US oil data from the US Energy Information Administration for the week ending June 12th indicated that even with a big drop in our oil production and a modest decrease our oil imports, we still had surplus oil to add to our stored commercial supplies of crude oil for the 3rd time in six weeks, and for the 29th time in the past forty weeks….our imports of crude oil fell by an average of 222,000 barrels per day to an average of 6,642,000 barrels per day, after rising by an average of 685,000 barrels per day during the prior week, while our exports of crude oil rose by an average of 23,000 barrels per day to an average of 2,462,000 barrels per day during the week, which meant that our effective trade in oil worked out to a net import average of 4,180,000 barrels of per day during the week ending June 12th, 245,000 fewer barrels per day than the net of our imports minus our exports during the prior week…over the same period, the production of crude oil from US wells fell by 600,000 barrels per day to 10,500,000 barrels per day, and hence our daily supply of oil from the net of our trade in oil and from well production totaled an average of 14,680,000 barrels per day during this reporting week..

meanwhile, US oil refineries reported they were processing 13,600,000 barrels of crude per day during the week ending June 12th, 116,000 more barrels per day than the amount of oil they used during the prior week, while over the same period the EIA’s surveys indicated that a net of 421,000 barrels of oil per day were being added to the supplies of oil stored in the US….so based on that reported & estimated data, this week’s crude oil figures from the EIA appear to indicate that our total working supply of oil from net imports and from oilfield production was 659,000 barrels per day more than what was added to storage plus what our oil refineries reported they used during the week….to account for that disparity between the apparent supply of oil and the apparent disposition of it, the EIA just plugged a (-659,000) barrel per day figure onto line 13 of the weekly U.S. Petroleum Balance Sheet to make the reported data for the average daily supply of oil and the average daily consumption of it balance out, essentially a fudge factor that they label in their footnotes as “unaccounted for crude oil”, thus suggesting an error or errors of that magnitude in the oil supply & demand figures we have just transcribed…however, since the media usually treats these weekly EIA figures as gospel and since these figures often drive oil pricing and hence decisions to drill for oil, we’ll continue to report them as is, just as they’re watched & believed as accurate by most everyone in the industry…(for more on how this weekly oil data is gathered, and the possible reasons for that “unaccounted for” oil, see this EIA explainer)….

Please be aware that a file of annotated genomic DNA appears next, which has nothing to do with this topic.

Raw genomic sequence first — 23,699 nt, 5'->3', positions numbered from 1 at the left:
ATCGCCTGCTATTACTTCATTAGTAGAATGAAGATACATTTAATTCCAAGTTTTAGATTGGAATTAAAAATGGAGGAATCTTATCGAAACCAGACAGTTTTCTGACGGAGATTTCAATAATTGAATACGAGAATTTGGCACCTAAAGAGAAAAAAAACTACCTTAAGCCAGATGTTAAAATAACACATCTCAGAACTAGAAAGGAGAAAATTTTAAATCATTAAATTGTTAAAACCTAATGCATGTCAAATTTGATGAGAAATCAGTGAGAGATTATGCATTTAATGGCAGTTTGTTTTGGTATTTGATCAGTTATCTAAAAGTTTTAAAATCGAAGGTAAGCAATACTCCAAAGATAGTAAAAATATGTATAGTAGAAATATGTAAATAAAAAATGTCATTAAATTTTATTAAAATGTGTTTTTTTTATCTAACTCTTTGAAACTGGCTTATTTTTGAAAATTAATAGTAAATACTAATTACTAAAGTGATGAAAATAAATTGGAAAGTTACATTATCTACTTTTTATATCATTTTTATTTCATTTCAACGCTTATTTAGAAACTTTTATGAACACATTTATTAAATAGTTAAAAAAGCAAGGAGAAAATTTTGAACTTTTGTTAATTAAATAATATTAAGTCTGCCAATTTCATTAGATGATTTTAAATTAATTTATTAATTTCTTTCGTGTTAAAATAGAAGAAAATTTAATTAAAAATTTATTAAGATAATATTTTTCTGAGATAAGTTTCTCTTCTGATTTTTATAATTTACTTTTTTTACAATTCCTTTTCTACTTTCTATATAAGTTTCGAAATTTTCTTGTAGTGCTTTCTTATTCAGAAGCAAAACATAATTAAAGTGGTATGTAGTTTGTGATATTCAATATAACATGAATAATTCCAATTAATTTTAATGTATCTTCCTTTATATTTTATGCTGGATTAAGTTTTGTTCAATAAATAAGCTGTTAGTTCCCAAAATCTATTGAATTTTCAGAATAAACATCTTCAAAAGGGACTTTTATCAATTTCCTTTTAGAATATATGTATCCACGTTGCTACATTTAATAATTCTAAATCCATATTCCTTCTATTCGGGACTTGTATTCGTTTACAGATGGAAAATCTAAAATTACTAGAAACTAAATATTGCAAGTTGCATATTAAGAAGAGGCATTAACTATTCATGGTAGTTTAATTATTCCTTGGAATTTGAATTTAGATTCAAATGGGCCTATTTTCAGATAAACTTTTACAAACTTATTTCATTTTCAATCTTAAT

further details from the weekly Petroleum Status Report (pdf) indicate that the 4 week average of our oil imports rose to an average of 6,721,000 barrels per day last week, which was still 10.0% less than the 7,467,000 barrel per day average that we were importing over the same four-week period last year….the 421,000 barrel per day net addition to our total crude inventories included 247,000 barrels per day that were added to our Strategic Petroleum Reserve, and 174,000 barrels per day that were being added to our commercially available stocks of crude oil ….this week’s crude oil production was reported to be down by 600,000 barrels per day to 10,500,000 barrels per day because the rounded estimate of the output from wells in the lower 48 states was down by 600,000 barrels per day to 10,100,000 barrels per day, while a 1,000 barrel per day increase in Alaska’s oil production to 361,000 barrels per day had no impact on the rounded national total….last year’s US crude oil production for the week ending June 14th was rounded to 12,200,000 barrels per day, so this reporting week’s rounded oil production figure was about 13.9% below that of a year ago, yet still 24.6% more than the interim low of 8,428,000 barrels per day that US oil production fell to during the last week of June of 2016…    

meanwhile, US oil refineries were operating at 73.8% of their capacity while using 13,600,000 barrels of crude per day during the week ending June 12th, up from 73.1% of capacity during the prior week, but still among the lowest refinery utilization rates of the last thirty years…hence, the 13,600,000 barrels per day of oil that were refined this week were still 21.2% fewer barrels than the 17,264,000 barrels of crude that were being processed daily during the week ending June 14th, 2019, when US refineries were operating at 93.9% of capacity….